Rule of Law
Class 2 – 8/24
Inventorship and Ownership
p. 234-238, 362-366
Hess v. Advanced Cardiovascular
Engineer brought action against patentee, seeking to be named as coinventor of patent covering balloon angioplasty catheter. The District Court ruled that engineer was not a coinventor. Engineer appealed.
(1) engineer was required to establish coinventorship by clear and convincing evidence,
(2) contributions by Hess were known to the art and available on the marketplace;
(3) Hess was seen as a skilled salesman
(4) engineer failed to establish that he was coinventor of patent.
Ethicon v. US Surgical Corp
Patentee and his exclusive licensee brought action alleging infringement of patent for surgical trocar. Alleged coinventor intervened. After alleged infringer’s motion to correct inventorship by adding intervener as coinventor was granted, the District Court dismissed action and plaintiffs appealed.
(1) intervener was coinventor as to two patent claims;
(2) corroborating evidence established joint inventorship;
(3) coinventor’s testimony was admissible despite alleged bias;
(4) coinventor licensed all of his rights as joint owner to alleged infringer;
(5) coinventor could not release alleged infringer from liability for past accrued damages to plaintiff licensee; but
(6) coinventor’s refusal to join suit required dismissal of suit
DDB Techs v. MLB Adv. Media
Owner of patents, who was assigned inventors’ interests in the patents relating to a method for generating a computer simulation of a live event for display on a viewer’s computer and a method to search for certain information about a live event, brought infringement action against competitor. The District Court dismissed suit for lack of subject matter jurisdiction based on interpretation of one of the inventor’s employment agreement regarding his assignment of the patents to employer.
(1) employment agreement contained express assignment of rights in future inventions, and therefore an assignment of patent under the agreement would have occurred automatically;
(2) patent owner was not entitled to a jury trial on jurisdictional issue of standing; but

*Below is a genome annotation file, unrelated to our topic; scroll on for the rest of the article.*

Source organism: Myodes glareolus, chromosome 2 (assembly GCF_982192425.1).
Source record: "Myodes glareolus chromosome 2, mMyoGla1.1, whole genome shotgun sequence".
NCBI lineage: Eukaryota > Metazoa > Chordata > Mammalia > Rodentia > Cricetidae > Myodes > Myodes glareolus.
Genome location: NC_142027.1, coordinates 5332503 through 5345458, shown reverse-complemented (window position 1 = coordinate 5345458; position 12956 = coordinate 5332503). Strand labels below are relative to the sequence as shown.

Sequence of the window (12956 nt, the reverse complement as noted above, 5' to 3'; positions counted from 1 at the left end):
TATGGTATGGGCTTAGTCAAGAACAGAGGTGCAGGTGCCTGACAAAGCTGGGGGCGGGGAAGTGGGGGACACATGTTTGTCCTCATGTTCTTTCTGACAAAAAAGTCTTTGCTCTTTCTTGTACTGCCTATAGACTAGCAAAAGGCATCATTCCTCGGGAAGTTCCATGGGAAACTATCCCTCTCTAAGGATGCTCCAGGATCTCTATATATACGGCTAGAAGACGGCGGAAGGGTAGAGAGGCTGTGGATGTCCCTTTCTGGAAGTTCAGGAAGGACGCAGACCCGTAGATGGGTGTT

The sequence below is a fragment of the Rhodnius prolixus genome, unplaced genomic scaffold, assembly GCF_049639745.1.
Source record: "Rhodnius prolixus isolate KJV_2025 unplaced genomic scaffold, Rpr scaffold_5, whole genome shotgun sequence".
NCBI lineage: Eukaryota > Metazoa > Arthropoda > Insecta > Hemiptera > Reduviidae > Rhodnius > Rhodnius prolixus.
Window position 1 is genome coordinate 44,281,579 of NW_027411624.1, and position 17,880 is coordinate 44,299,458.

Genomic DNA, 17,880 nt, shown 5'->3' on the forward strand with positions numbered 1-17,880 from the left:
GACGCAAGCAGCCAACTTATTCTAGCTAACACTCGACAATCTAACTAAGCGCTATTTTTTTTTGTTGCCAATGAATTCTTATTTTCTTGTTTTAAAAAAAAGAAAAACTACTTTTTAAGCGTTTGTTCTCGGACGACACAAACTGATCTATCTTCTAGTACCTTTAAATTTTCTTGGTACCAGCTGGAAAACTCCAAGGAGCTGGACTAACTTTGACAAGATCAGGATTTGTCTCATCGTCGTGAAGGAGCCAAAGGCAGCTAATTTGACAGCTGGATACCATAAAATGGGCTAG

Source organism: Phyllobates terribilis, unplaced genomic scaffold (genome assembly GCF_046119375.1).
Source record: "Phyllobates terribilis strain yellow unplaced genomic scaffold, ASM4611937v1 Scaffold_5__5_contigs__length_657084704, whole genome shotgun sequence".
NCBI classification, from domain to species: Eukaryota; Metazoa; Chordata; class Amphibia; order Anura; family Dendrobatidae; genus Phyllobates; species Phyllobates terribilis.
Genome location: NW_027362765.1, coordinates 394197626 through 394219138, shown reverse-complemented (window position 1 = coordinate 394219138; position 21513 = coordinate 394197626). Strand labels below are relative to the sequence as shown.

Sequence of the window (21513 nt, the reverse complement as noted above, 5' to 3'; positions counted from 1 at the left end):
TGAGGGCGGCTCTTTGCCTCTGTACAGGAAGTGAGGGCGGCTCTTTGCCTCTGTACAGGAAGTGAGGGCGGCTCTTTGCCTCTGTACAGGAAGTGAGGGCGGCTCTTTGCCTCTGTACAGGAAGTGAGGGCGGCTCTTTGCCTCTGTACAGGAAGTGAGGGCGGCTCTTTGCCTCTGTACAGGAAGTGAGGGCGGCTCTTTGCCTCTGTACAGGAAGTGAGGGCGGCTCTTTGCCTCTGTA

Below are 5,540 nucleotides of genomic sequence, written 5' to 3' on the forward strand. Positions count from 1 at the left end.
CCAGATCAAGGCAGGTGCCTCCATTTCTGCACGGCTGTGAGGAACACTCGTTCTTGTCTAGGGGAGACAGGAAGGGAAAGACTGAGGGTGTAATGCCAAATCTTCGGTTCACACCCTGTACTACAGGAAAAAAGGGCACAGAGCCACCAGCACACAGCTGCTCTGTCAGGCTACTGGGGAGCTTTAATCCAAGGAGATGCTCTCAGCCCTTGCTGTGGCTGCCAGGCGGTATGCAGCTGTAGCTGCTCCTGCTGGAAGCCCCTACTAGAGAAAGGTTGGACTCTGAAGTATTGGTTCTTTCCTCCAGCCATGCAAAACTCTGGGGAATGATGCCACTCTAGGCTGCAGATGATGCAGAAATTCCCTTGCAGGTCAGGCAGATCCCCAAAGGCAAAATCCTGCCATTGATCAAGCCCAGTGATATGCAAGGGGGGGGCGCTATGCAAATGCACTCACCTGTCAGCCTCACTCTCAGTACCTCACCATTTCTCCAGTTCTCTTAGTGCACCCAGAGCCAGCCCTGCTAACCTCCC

(3) district court abused its discretion in denying patent owner’s discovery requests.
Class 3 – 8/29
Utility / Operability – 35 USC 101
In re Schwarz
Petitioner’s application for his invention relating to cold fusion was rejected by examiner for lack of operability or utility under 35 U.S.C. 101 and lack of enablement under 35 U.S.C. 112, para. 1. The USPTO BPAI affirmed the rejection of petitioner’s application. Petitioner appealed.
The PTO provided substantial evidence that a POSA would reasonably doubt the asserted utility and operability of cold fusion. The petitioner submitted no evidence of operability sufficient to overcome reasonable doubt, as petitioner did not establish that the concept of the invention could have been practiced by a POSA at the time of the invention without undue experimentation.
Fregeau v. Massinghoff
Patent applicant brought civil action to review rejection of application by the USPTO BPAI. The District Court dismissed action and applicant appealed.
(1) district court was required to apply the clearly erroneous standard to the Board of Appeals’ determination, subject to de novo fact-finding upon admission of new evidence, and
(2) district court did not clearly err in finding inoperative an invention for enhancing the flavor of beverages through use of a magnetic field.
Egyptian Goddess v. Swisa
Owner of patent on nail buffer brought action against competitor, alleging infringement of design patent. Competitor filed counterclaim seeking declaratory judgment on various theories, including noninfringement. The District Court granted summary judgment of noninfringement. Owner appealed. The Court of Appeals affirmed.
(1) test for design patent infringement is whether an ordinary observer, familiar with the prior art, would be deceived into thinking that the accused design was the same as the patented design; abrogating previous cases;
(2) preferable course will be for a district court not to attempt to “construe” a design patent claim by providing a detailed verbal description of the claimed design;
(3) accused nail buffer, which was rectangular in shape and had a hollow tube, a generally square cross-section, and raised buffing pads on all four sides, did not infringe patented nail buffer, which had same general shape, but had raised buffing pads on only three sides.
International Seaway Trading Corp v. Walgreens Corp
Owner of design patents for clogs brought infringement action against competitors. The District Court granted summary judgment for competitors. Owner appealed.
(1) ordinary observer test was the sole test for anticipation;
(2) district court was required to consider the designs’ insoles under the ordinary observer test in determining whether patents were anticipated;
(3) fact issue precluded summary judgment on competitors’ claim of anticipation and obviousness.
Class 4 – 8/31
Best Mode and 35 USC 112, 4th and 6th Paragraphs
p. 196-200, 205-208, 208-212
Dana Corp v. IPC Ltd.
Holder of patent for valve stem seals brought action for infringement, and the District Court entered judgment finding patent to be valid, enforceable, and willfully infringed. The patent was directed to a seal to prevent oil leakage. The seal required a fluoride treatment that made it work much better than any other mode, but the surface fluoride treatment was not disclosed in the patent.